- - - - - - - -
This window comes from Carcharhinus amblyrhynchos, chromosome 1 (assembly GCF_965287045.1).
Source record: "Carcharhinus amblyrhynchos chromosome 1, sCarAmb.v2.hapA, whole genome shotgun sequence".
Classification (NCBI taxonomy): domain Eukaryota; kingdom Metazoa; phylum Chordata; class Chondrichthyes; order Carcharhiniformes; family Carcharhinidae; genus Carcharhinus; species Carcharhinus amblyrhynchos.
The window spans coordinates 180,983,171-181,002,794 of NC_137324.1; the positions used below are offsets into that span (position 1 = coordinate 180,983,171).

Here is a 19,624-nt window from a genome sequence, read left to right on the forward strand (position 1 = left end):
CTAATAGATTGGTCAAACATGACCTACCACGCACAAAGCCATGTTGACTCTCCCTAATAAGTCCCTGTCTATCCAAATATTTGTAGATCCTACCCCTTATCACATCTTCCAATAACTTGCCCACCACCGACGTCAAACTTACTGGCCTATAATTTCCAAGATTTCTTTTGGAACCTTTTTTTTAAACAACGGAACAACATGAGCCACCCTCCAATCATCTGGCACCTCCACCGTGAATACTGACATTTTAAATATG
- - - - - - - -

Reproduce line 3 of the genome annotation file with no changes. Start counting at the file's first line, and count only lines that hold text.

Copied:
Classification (NCBI taxonomy): domain Eukaryota; kingdom Metazoa; phylum Chordata; class Chondrichthyes; order Carcharhiniformes; family Carcharhinidae; genus Carcharhinus; species Carcharhinus amblyrhynchos.